Antinora contended that the agreement was basically for a joint venture, silent as to losses, and that both parties risked and lost their unrecovered contributions — Kessler's money and Antinora's labor. The Law Division judge disagreed and found that statutory partnership law governed. The judge ruled that N.J.S.A. 42:1-18a required each partner to "contribute towards the losses, whether of capital or otherwise, sustained by the partnership according to his share in the profits." N.J.S.A. 42:1-18a. The judge ruled that Antinora was liable for 40% of Kessler's monetary losses and inferentially rejected any recognition of Antinora's "in kind" loss.
We conclude that New Jersey's allegedly applicable section of the Uniform Partnership Law, N.J.S.A. 42:1-18a, does not control here because of the specific terms of the agreement between the parties. The pertinent statutory section states:
We find the agreement controlling over the statute. The agreement said that upon sale of the house "and after deducting all monies expended by Robert Kessler plus interest," fees, and other costs the "parties [Kessler and Antinora] shall divide net profits" 60% and 40%. We conclude that the agreement evinced a clear intent that Kessler would be repaid his investment from the sale of the house only, not by Antinora. There is no suggestion in the agreement that any of Kessler's risked and lost money would be repaid in part by Antinora. Nor is there any suggestion that Antinora's risked labor would be repaid in part by Kessler.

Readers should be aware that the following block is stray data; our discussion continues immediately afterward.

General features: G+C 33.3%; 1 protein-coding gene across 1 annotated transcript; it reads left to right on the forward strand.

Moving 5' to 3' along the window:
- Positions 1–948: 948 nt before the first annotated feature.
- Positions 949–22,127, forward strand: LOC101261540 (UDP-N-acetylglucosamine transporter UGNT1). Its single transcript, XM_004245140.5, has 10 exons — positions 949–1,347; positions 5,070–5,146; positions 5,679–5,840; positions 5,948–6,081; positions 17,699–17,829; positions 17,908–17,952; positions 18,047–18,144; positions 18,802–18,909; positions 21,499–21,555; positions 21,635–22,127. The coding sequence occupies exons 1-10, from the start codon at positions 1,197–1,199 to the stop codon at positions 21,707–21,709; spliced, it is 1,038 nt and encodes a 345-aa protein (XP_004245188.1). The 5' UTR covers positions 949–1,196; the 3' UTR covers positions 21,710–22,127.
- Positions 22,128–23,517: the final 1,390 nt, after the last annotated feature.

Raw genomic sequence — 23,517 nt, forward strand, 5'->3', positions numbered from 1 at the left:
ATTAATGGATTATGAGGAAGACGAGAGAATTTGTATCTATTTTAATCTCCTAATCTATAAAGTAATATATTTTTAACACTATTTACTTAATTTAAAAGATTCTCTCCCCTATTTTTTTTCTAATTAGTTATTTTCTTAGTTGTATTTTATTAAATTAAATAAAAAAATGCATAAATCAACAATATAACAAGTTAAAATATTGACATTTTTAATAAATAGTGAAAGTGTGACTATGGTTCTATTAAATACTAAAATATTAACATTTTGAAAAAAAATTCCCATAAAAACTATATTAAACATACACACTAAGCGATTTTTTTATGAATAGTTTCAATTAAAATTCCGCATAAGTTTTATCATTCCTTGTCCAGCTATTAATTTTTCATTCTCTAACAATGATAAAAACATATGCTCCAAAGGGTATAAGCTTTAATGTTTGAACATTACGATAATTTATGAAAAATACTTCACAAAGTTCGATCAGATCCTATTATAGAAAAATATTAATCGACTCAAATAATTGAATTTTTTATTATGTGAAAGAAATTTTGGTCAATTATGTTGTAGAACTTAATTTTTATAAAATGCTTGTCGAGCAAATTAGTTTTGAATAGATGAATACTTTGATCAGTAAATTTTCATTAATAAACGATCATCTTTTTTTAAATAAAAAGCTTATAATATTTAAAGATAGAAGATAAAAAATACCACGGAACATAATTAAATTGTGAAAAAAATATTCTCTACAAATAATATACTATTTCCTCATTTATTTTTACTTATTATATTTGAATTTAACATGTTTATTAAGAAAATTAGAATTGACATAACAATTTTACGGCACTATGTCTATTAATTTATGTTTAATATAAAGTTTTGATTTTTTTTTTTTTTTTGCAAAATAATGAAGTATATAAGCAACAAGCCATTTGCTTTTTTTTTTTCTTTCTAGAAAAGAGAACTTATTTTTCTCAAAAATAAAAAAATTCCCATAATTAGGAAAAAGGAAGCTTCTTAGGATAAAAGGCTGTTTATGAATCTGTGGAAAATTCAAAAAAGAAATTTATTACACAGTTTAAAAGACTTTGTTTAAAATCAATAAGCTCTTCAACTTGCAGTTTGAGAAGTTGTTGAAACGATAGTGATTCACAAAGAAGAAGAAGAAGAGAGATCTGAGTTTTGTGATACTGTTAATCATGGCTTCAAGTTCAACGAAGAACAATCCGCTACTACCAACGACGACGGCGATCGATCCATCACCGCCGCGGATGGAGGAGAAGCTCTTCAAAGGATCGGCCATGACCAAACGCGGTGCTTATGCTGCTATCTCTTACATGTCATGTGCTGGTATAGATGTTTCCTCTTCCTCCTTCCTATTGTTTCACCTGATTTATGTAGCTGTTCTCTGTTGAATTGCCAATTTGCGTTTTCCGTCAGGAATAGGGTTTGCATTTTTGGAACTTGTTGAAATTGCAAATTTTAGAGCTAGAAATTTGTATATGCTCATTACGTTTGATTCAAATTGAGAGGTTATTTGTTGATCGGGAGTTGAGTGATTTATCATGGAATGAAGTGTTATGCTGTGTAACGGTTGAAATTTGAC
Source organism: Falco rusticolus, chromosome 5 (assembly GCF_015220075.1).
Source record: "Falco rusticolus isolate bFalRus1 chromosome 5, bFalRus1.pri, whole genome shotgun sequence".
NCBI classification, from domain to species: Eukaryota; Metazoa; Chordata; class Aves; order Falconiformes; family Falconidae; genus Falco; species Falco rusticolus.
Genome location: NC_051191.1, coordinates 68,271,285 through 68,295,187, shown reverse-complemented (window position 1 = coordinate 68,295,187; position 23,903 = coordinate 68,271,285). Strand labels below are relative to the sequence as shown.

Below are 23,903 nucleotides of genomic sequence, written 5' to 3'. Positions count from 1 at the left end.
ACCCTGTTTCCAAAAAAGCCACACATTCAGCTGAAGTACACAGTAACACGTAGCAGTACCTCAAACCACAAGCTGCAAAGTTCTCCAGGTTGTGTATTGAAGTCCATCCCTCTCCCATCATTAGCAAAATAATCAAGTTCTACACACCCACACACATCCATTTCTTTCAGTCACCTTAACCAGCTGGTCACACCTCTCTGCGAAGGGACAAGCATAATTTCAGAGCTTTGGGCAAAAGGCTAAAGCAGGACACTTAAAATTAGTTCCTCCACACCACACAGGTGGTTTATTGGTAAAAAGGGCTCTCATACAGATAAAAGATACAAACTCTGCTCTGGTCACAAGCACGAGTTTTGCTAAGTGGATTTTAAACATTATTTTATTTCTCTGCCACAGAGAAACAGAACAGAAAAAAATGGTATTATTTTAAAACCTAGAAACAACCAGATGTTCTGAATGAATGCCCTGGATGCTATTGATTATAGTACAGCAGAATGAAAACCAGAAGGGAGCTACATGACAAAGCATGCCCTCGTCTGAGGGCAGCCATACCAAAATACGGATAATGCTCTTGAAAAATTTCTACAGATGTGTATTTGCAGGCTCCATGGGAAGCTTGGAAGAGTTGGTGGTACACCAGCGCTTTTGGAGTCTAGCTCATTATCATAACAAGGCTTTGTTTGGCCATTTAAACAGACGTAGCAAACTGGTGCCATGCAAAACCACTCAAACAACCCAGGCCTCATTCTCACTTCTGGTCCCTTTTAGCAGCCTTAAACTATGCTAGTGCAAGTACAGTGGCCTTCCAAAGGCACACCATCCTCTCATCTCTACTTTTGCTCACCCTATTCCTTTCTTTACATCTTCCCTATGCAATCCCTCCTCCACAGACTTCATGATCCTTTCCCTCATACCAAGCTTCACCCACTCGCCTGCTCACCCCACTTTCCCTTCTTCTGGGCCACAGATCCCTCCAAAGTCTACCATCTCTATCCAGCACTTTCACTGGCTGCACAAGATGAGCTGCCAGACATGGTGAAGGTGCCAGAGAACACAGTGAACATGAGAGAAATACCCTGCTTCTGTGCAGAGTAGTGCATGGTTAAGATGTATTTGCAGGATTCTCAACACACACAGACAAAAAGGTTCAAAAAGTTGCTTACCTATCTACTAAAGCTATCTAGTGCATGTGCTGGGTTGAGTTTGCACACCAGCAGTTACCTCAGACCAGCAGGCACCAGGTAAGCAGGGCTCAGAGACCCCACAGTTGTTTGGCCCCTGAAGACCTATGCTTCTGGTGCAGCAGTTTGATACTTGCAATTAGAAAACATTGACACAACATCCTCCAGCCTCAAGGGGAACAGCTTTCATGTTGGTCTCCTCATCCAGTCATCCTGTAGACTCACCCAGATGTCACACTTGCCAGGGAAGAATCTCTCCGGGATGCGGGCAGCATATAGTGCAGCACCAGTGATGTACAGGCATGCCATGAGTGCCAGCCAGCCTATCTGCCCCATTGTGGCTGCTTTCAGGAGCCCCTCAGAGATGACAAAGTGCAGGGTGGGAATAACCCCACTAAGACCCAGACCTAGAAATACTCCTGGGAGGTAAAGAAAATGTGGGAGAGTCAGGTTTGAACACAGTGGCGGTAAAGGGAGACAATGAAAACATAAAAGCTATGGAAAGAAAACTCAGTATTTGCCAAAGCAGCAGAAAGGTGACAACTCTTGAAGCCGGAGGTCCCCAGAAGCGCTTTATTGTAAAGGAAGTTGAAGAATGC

We find particularly persuasive the reasoning of the California Supreme Court in Kovacik v. Reed, 49 Cal.2d 166, 315 P.2d 314 (1957). There the parties orally agreed to participate in a kitchen remodeling venture for Sears Roebuck & Company. Kovacik agreed to invest $10,000 in the venture and Reed agreed to become the job estimator and supervisor. They agreed to share the profits on a 50-50 basis. Possible losses were not discussed. Despite their efforts, the venture was unsuccessful and Kovacik sued Reed to recover one-half the money losses he endured. Kovacik prevailed in the trial court and recovered $4,340, or one-half the net monetary loss of $8,680.
The California court then observed that this "general rule" did not obtain where one party contributed the money and the other the labor, stating: